To the uninitiated, Mercy is a support hero (character) in Overwatch and represented an easy-but-useful role in the roster. Her main ability — a single-target healing beam — doesn’t require much technical skill, but when combined with certain characters and her other abilities, Mercy can be a critical pick that can easily turn the tide of battle at higher levels of play. Critical to her kit was her Resurrection ability, a powerful tool that would revive fallen allies to full health in a certain radius.
Over the past few months, Resurrection was switched out with something called Valkyrie — in essence, an ability that takes Mercy’s base kit and turns it up to 11. The change was ridiculed by some fans for not only removing one of the most iconic lines from the game (a triumphant “Heroes never die!”), but also turning what is meant to be an entry-level character that teaches the basics of the game to a standard pick. Suddenly, new players were thrust into the center stage and forced to endure the pressure of carrying teams. I know for myself that I would hesitate to suggest Mercy as a new player’s first pick. They would be under a lot of negative pressure to perfect a character that, despite assumptions, actually requires a high-level of skill to play effectively.
Why would Blizzard make such a change to easily the one of the most iconic heroes in the game? Well, as game director Jeff Kaplan explained, the development team looks for feedback from professional players. Mercy’s rework was the result of teams and OWL participants (who later admitted that they don’t like the character anyway and would like to see her removed from the game entirely) bemoaning the hero who was particularly designed not to appeal to them.
Coupled with Mercy changes were changes to Junkrat, a character that basically is almost the definition of spray-and-pray. His kit was buffed to deal ridiculous amounts of damage in mere seconds, turning him into an absolute nightmare for lower-skilled players. Other characters — such as Symmetra, D.Va and Ana — received buffs as well, turning the entire game’s balance on its head. There was such a wave of damage being dealt that healers were proving more and more ineffective. An outcry for another to be added to the roster was made and heard, as the newcomer Moira was created specifically to meet this need.
All of these changes were the results of pro Overwatch players’ demands, and it’s hard not to see why having a league composed entirely of men created such a disaster. Listening to interviews, it is clear that these players value two things above all else: skill and damage. If a hero wasn’t chosen by them, their damage was boosted. Mercy, who could undo all of that damage instantly, was therefore changed to fit this attitude. Her Resurrection required “no skill,” according to these players who blissfully ignored the fact that it does take a lot of skill to properly position Mercy in a fight and that there are plenty of other characters that require “no skill” as well. The difference between Mercy and the likes of Doomfist or McCree? Mercy’s “skillessness” is supportive, unlike the other characters who all have insta-kill abilities.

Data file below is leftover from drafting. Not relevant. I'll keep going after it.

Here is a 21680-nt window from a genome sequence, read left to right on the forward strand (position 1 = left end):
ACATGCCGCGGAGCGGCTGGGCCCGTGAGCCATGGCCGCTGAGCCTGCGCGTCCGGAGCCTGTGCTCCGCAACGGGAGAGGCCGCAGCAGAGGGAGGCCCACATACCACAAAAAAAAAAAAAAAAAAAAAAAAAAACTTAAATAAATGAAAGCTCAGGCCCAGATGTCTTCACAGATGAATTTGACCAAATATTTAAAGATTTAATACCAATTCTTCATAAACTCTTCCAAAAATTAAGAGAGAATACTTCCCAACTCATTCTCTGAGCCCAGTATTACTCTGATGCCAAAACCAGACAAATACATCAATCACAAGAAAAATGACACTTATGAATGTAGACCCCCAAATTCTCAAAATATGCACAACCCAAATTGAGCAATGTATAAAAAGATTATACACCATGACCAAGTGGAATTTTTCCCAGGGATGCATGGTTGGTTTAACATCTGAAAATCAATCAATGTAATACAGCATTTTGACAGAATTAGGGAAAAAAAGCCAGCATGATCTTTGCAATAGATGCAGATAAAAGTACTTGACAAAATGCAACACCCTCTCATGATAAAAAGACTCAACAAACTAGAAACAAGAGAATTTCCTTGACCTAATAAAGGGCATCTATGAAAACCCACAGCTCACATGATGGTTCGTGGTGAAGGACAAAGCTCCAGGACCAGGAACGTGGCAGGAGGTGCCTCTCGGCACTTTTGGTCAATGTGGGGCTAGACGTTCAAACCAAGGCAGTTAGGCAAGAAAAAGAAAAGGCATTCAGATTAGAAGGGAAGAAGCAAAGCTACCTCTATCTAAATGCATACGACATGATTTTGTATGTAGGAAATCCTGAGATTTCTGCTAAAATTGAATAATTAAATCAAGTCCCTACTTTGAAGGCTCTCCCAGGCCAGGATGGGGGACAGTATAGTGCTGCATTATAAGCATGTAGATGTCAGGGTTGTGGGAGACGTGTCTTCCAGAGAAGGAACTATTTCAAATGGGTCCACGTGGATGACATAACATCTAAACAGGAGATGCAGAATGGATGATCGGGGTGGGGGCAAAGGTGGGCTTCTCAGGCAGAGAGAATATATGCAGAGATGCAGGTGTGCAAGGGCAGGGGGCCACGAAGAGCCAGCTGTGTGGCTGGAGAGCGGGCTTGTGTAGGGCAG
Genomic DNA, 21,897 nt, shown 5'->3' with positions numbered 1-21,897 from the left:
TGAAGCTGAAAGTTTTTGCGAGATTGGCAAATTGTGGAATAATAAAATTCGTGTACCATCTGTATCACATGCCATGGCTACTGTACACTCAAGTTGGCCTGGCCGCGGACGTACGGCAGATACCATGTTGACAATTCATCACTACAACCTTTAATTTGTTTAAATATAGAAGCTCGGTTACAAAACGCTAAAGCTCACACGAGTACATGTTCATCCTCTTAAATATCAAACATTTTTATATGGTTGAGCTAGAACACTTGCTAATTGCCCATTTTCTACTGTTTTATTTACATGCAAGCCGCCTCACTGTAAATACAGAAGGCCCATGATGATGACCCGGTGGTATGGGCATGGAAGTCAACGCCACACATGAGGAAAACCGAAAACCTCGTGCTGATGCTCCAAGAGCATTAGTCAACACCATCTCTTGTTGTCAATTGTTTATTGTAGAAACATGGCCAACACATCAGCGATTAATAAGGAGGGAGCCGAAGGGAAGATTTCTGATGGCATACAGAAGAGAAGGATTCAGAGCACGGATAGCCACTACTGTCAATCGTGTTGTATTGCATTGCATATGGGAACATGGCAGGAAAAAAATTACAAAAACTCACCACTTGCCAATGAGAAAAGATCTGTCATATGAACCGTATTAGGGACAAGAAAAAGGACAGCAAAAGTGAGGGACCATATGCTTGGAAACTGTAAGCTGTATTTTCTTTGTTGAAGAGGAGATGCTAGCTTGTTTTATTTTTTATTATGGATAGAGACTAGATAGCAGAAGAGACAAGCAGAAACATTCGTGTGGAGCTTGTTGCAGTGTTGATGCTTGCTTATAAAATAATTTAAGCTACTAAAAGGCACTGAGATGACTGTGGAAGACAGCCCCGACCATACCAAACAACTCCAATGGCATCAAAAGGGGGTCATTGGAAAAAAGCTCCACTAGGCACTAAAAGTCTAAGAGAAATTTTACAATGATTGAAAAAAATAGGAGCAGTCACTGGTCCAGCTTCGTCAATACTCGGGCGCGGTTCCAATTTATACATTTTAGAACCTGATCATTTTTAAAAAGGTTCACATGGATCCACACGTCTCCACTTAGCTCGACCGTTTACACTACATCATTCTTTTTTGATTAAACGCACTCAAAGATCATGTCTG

Do you see what I’m getting at here? If you have a homogeneous group dictating the direction of the game, then of course there going to be problems. Because the Overwatch team was so preoccupied with meeting the needs of the all-male OWL, they left out the voices of people who could offer a different perspective — one that may value supporting roles (which, by the by, are coded-female, but that’s a whole other topic). The result was a game that was dominated by imbalance and disgruntled fans that had to suffer through changes meant to please an unrepresentative minority.
And that’s why diversity is important. The inclusion of female players in the OWL is not just a matter of tokenism or whatever made up fantasy manchildren are whining about today, but an active necessity for the health of a project. If more female players were part of the discussion, were on the ground floor of those changes, perhaps we wouldn’t have seen a nearly six-month-long coup over one character. Sure, maybe Geguri wouldn’t agree, and I’m not saying she would. If this piece ever winds up on her screen, I apologize for bringing her into this conversation against her wishes.
What I am saying, however, is that this conversation has to happen. Over 100 players and not a single one of them were women. What is being left off the table when we just allow that to happen? Whatever those answers might be, I feel confident in saying that we would never have had the Mercy drama if more women were consulted in that decision.